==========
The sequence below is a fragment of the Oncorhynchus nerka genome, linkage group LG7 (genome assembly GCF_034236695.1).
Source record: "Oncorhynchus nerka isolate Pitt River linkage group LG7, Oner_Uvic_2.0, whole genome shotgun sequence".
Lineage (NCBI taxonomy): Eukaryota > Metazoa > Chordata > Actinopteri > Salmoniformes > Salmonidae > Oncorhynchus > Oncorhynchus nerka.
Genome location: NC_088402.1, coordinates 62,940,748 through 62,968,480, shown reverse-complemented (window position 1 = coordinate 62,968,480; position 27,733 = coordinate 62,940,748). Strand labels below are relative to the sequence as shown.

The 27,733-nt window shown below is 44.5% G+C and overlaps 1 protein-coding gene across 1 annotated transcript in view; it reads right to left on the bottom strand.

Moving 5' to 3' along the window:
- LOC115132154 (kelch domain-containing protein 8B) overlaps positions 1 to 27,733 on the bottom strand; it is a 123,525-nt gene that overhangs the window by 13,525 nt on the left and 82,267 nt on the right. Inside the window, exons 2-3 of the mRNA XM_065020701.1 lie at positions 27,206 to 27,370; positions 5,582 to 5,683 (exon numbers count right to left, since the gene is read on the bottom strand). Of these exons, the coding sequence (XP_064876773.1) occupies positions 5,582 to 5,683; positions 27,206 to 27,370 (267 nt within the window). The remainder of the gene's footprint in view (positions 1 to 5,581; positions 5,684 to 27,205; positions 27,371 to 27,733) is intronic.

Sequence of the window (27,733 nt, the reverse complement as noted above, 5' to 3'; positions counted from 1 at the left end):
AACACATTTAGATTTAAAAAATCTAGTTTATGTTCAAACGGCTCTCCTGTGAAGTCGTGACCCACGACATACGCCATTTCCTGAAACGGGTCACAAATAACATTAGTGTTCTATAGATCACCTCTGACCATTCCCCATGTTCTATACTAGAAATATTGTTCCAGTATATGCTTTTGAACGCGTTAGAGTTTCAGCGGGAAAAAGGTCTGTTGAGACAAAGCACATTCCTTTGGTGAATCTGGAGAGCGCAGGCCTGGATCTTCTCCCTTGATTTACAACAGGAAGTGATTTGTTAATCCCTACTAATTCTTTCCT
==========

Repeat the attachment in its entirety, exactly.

The sequence below is a fragment of the Oncorhynchus nerka genome, linkage group LG7 (genome assembly GCF_034236695.1).
Source record: "Oncorhynchus nerka isolate Pitt River linkage group LG7, Oner_Uvic_2.0, whole genome shotgun sequence".
Lineage (NCBI taxonomy): Eukaryota > Metazoa > Chordata > Actinopteri > Salmoniformes > Salmonidae > Oncorhynchus > Oncorhynchus nerka.
Genome location: NC_088402.1, coordinates 62,940,748 through 62,968,480, shown reverse-complemented (window position 1 = coordinate 62,968,480; position 27,733 = coordinate 62,940,748). Strand labels below are relative to the sequence as shown.

The 27,733-nt window shown below is 44.5% G+C and overlaps 1 protein-coding gene across 1 annotated transcript in view; it reads right to left on the bottom strand.

Moving 5' to 3' along the window:
- LOC115132154 (kelch domain-containing protein 8B) overlaps positions 1 to 27,733 on the bottom strand; it is a 123,525-nt gene that overhangs the window by 13,525 nt on the left and 82,267 nt on the right. Inside the window, exons 2-3 of the mRNA XM_065020701.1 lie at positions 27,206 to 27,370; positions 5,582 to 5,683 (exon numbers count right to left, since the gene is read on the bottom strand). Of these exons, the coding sequence (XP_064876773.1) occupies positions 5,582 to 5,683; positions 27,206 to 27,370 (267 nt within the window). The remainder of the gene's footprint in view (positions 1 to 5,581; positions 5,684 to 27,205; positions 27,371 to 27,733) is intronic.

Sequence of the window (27,733 nt, the reverse complement as noted above, 5' to 3'; positions counted from 1 at the left end):
AACACATTTAGATTTAAAAAATCTAGTTTATGTTCAAACGGCTCTCCTGTGAAGTCGTGACCCACGACATACGCCATTTCCTGAAACGGGTCACAAATAACATTAGTGTTCTATAGATCACCTCTGACCATTCCCCATGTTCTATACTAGAAATATTGTTCCAGTATATGCTTTTGAACGCGTTAGAGTTTCAGCGGGAAAAAGGTCTGTTGAGACAAAGCACATTCCTTTGGTGAATCTGGAGAGCGCAGGCCTGGATCTTCTCCCTTGATTTACAACAGGAAGTGATTTGTTAATCCCTACTAATTCTTTCCT